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Netflix’s Dolly Parton’s Christmas on the Square – A Community Theatre Production

Netflix’s Dolly Parton’s Christmas on the Square – A Community Theatre Production

Fifth on Netflix’s Holiday roster is another festive musical from country music icon Dolly Parton. Dolly Parton’s Christmas on the Square sees her team up with legendary choreographer Debbie Allen to bring this stage play to the screen and it definitely is a niche film to say the least. From the over the top musical numbers, to the sound stage production… It all feels very old MGM with a hint of 21st century inclusion. This is a Holly Dolly Christmas.

Dolly Parton’s Christmas on the Square follows the story of curmudgeon Regina Fuller (Baranski) who inherits her hometown after the passing of her father. With a medical prognosis on the way, Regina decides to evict all the residents of Fullertown so a company can build the biggest mall in Middle America. Led by Pastor Christian (Josh Segarra), the town rebels against Regina while she slowly starts to hallucinate an angel (Parton) who tries to convince her of the good in the town.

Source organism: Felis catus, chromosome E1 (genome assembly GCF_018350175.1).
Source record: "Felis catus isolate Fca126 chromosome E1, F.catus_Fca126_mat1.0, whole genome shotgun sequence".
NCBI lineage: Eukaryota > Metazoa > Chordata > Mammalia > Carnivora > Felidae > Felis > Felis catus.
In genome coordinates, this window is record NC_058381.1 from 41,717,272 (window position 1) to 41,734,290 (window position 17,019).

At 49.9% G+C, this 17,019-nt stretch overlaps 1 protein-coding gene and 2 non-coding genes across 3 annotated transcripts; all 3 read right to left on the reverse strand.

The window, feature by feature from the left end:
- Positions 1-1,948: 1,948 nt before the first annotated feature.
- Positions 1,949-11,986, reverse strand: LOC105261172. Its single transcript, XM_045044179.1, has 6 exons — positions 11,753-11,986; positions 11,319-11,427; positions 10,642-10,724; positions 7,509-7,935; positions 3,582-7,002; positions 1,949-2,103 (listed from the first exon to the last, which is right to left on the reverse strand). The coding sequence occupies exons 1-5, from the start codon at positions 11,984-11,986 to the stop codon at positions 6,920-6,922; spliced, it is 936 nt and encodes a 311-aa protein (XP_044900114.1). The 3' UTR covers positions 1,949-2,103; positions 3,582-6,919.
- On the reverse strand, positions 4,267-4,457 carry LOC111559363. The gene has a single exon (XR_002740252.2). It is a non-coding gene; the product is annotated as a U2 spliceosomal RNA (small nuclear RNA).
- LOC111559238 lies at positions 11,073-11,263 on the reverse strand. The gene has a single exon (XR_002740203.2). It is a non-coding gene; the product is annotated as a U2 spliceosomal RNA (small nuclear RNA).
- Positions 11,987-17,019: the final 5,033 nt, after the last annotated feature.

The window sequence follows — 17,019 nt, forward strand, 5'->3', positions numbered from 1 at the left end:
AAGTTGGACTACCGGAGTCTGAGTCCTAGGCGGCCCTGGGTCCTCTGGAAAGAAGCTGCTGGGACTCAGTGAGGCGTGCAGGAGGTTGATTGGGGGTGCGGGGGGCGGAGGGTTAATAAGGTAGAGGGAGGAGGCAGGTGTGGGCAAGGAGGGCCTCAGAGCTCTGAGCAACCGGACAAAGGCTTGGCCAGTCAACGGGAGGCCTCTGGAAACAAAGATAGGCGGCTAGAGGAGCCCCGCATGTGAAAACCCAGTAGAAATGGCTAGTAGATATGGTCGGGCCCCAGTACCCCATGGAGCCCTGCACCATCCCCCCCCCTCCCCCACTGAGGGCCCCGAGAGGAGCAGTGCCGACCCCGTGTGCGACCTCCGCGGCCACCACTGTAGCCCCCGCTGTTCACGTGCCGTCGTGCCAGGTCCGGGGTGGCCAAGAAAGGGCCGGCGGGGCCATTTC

So that was something. Dolly Parton and Debbie Allen have created the most over-the-top, cliched and trope filled Christmas movie of recent memory. Small-town America, everyone is holly jolly except for the story’s Scrooge character, they are changed through a journey of self-discovery (although this time around thanks to a brain tumor instead of falling in a river or going to sleep). Oh and there is a musical number every five minutes. Some of them work while others feel easy to fast forward. It’s a mixed bag.

This is in part because of the cast. Many people will watch this movie for Parton or Baranski (which is understandable), but the remainder of the cast leaves something to be desired. They feel stiff at times with awkward dialog (Pastor Christian sounds like prequel Anakin Skywalker) making it difficult to see this as more than a community-theatre production on the small screen. That isn’t to say it does not do that well from its obvious sound stage setting and complex choreography, but it lacks something to bring it to the next level.

The most interesting part about the film was the representation throughout. Parton is known to tie her Christian religion to her work and Christmas on the Square is no different. From the town believing god is on their side to even a character being named Christian, it has many religious undertones. However, it manages to create a deeply religion middle America that is extremely inclusive. LGBTQ couples and families are a part of this church. They sing about fertility procedures alongside yule tide carols. Parton shows her version of religion and what it means to be Christian to her and that is the biggest message we can take away from this campy community musical.

Now onto the next Christmas tale! ‘Tis the season!

still courtesy of Netflix


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